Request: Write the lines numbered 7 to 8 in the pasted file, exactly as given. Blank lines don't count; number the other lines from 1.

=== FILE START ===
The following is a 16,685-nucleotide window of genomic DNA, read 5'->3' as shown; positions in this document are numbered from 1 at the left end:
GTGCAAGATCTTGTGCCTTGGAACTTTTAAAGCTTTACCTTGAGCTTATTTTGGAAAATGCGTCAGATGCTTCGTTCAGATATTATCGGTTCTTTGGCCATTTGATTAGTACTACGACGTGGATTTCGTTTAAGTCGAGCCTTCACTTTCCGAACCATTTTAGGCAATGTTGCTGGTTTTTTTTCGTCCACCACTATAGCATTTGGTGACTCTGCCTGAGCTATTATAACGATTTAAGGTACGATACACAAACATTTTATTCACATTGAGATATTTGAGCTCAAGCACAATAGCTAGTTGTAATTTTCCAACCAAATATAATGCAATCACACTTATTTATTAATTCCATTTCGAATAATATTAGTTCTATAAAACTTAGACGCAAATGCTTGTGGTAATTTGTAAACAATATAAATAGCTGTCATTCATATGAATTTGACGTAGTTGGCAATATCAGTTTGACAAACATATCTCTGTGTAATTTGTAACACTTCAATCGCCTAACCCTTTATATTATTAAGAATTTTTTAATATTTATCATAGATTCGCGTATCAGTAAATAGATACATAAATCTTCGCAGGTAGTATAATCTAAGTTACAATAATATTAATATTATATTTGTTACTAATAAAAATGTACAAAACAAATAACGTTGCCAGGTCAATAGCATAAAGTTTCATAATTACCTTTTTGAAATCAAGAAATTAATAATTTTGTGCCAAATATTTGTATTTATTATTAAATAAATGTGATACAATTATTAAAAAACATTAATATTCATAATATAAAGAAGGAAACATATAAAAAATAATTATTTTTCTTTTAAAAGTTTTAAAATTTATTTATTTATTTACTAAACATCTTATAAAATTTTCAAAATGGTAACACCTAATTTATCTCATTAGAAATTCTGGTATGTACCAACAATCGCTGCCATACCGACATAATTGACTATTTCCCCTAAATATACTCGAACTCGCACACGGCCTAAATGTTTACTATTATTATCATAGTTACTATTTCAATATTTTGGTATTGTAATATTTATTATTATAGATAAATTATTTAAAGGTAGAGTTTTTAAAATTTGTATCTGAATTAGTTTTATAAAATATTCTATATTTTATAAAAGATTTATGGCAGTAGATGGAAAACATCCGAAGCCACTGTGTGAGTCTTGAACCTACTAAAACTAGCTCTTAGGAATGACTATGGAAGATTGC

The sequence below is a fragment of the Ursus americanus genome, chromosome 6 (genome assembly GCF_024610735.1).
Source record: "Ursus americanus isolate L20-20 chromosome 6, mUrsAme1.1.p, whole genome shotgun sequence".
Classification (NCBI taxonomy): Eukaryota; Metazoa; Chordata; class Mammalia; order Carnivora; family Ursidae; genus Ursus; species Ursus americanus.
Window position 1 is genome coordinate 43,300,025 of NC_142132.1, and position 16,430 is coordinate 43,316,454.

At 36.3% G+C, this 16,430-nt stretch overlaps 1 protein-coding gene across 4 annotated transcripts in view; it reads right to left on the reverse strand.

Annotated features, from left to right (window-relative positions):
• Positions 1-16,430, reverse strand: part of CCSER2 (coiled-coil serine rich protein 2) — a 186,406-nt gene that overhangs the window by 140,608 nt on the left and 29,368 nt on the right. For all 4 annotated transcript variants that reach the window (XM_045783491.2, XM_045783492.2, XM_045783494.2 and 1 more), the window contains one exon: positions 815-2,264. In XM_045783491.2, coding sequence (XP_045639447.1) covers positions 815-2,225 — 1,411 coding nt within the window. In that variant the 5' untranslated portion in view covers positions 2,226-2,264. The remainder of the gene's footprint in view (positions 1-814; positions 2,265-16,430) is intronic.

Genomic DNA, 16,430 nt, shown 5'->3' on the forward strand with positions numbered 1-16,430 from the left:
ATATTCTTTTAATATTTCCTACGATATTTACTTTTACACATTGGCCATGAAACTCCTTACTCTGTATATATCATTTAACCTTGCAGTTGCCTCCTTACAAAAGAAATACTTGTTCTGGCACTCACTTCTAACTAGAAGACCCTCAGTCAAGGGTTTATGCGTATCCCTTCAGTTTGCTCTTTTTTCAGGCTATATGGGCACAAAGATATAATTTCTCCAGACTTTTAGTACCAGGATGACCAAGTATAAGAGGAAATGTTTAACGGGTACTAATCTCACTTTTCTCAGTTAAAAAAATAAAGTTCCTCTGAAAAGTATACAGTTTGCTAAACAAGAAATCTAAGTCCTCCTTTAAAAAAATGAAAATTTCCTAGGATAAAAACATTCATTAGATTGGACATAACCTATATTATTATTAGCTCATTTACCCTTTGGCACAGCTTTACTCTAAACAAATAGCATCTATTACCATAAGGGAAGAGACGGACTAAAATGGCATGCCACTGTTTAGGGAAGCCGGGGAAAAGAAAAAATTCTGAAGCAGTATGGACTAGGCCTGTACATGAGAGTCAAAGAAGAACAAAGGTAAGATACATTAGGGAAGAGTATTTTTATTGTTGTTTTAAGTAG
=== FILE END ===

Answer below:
At 36.3% G+C, this 16,430-nt stretch overlaps 1 protein-coding gene across 4 annotated transcripts in view; it reads right to left on the reverse strand.

Annotated features, from left to right (window-relative positions):